Veterinary practices, along with other businesses, may also benefit from a range of support measures introduced by the government. The Business Support website provides further information about how businesses can access the support that has been made available, who is eligible, when the schemes open and how to apply -https://www.gov.uk/business-coronavirus-support-finder.

Kemi Badenoch
Exchequer Secretary (HM Treasury)
1st Jun 2020
To ask the Chancellor of the Exchequer, what assessment he has made of the potential merits of introducing a zero VAT rate for the provision of social care services.

Many care services provided by charities, public bodies and regulated private welfare institutions to elderly people are exempt from VAT, meaning no VAT is charged on the care service. Organisations offering such services are not required to charge VAT where they are regulated by the Care Quality Commission.

There are no plans to change the VAT treatment of such care services at present.

Jesse Norman
Financial Secretary (HM Treasury)
1st Jun 2020
To ask the Chancellor of the Exchequer, what estimate he has made of the number of self-employed solicitors who exceed an average trading profit of £50,000 per year.

HMRC’s Annual Personal Incomes Statistics series includes information on Self-employment income assessable to tax.

Table 3.9 shows there were 57,000 sources of self-employment in the “Legal & Accounting Activities” industry group where income was over £50,000 in the 2017-18 tax year. The Personal Incomes Statistics can be found here: https://www.gov.uk/government/statistics/personal-incomes-tables-31-to-311-316-and-317-for-the-tax-year-2017-to-2018

Jesse Norman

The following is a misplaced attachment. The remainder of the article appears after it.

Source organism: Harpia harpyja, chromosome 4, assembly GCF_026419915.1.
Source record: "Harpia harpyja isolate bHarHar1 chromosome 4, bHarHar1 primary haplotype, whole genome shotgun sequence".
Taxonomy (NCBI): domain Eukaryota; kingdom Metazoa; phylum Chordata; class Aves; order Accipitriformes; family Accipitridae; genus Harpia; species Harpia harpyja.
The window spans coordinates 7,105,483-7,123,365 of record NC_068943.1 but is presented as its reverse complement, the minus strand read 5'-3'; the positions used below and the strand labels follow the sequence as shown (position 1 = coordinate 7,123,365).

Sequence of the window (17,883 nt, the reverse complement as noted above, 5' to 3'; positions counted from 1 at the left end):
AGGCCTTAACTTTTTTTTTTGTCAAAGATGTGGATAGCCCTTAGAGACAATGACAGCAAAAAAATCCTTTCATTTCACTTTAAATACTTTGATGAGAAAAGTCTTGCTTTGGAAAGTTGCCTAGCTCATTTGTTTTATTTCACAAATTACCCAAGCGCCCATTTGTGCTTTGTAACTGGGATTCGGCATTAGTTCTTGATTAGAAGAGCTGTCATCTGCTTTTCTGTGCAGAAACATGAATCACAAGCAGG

Financial Secretary (HM Treasury)
1st Jun 2020
To ask the Chancellor of the Exchequer, if he will make an assessment of the potential merits of extending business rates relief to veterinary practices during the covid-19 outbreak.

The Government has provided enhanced support to the retail, hospitality and leisure sectors through business rates relief given the direct and acute impacts of the COVID-19 pandemic on those sectors. The Ministry of Housing, Communities and Local Government has published guidance for local authorities on eligible properties. A range of further measures to support all businesses, including those not eligible for the business rates holiday, has also been made available. For example, the Government has launched the Coronavirus Job Retention Scheme to help firms keep people in employment, the Coronavirus Business Interruption Loan Scheme offering loans of up to £5 million for SMEs through the British Business Bank backed by an 80% Government guarantee, and is deferring VAT payments for this quarter. The Government will consider any further financial assistance necessary to help businesses get through this period.

Jesse Norman
Financial Secretary (HM Treasury)
20th May 2020